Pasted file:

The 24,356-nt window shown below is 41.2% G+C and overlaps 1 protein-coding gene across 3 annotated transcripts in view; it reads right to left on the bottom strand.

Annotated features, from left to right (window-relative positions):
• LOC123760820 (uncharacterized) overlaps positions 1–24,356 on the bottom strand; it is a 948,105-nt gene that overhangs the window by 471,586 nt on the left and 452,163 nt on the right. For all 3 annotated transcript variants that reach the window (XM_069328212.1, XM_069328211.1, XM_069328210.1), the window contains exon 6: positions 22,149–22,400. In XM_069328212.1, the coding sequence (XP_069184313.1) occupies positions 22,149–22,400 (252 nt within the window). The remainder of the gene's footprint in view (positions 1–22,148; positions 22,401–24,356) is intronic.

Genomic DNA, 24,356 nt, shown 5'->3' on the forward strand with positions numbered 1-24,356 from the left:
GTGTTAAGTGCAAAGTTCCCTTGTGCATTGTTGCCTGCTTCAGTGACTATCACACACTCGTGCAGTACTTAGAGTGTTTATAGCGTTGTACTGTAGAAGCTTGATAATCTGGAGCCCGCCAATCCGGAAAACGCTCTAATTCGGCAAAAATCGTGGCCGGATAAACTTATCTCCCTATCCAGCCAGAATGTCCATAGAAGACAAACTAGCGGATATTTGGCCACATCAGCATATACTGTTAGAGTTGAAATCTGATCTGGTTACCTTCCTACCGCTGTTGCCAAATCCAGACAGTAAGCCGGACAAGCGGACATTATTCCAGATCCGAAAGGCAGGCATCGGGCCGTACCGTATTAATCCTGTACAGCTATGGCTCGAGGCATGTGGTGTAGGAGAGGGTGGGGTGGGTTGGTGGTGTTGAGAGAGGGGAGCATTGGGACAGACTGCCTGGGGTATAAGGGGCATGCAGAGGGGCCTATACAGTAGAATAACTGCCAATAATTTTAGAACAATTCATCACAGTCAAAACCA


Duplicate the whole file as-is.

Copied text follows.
The 24,356-nt window shown below is 41.2% G+C and overlaps 1 protein-coding gene across 3 annotated transcripts in view; it reads right to left on the bottom strand.

Annotated features, from left to right (window-relative positions):
• LOC123760820 (uncharacterized) overlaps positions 1–24,356 on the bottom strand; it is a 948,105-nt gene that overhangs the window by 471,586 nt on the left and 452,163 nt on the right. For all 3 annotated transcript variants that reach the window (XM_069328212.1, XM_069328211.1, XM_069328210.1), the window contains exon 6: positions 22,149–22,400. In XM_069328212.1, the coding sequence (XP_069184313.1) occupies positions 22,149–22,400 (252 nt within the window). The remainder of the gene's footprint in view (positions 1–22,148; positions 22,401–24,356) is intronic.

Genomic DNA, 24,356 nt, shown 5'->3' on the forward strand with positions numbered 1-24,356 from the left:
GTGTTAAGTGCAAAGTTCCCTTGTGCATTGTTGCCTGCTTCAGTGACTATCACACACTCGTGCAGTACTTAGAGTGTTTATAGCGTTGTACTGTAGAAGCTTGATAATCTGGAGCCCGCCAATCCGGAAAACGCTCTAATTCGGCAAAAATCGTGGCCGGATAAACTTATCTCCCTATCCAGCCAGAATGTCCATAGAAGACAAACTAGCGGATATTTGGCCACATCAGCATATACTGTTAGAGTTGAAATCTGATCTGGTTACCTTCCTACCGCTGTTGCCAAATCCAGACAGTAAGCCGGACAAGCGGACATTATTCCAGATCCGAAAGGCAGGCATCGGGCCGTACCGTATTAATCCTGTACAGCTATGGCTCGAGGCATGTGGTGTAGGAGAGGGTGGGGTGGGTTGGTGGTGTTGAGAGAGGGGAGCATTGGGACAGACTGCCTGGGGTATAAGGGGCATGCAGAGGGGCCTATACAGTAGAATAACTGCCAATAATTTTAGAACAATTCATCACAGTCAAAACCA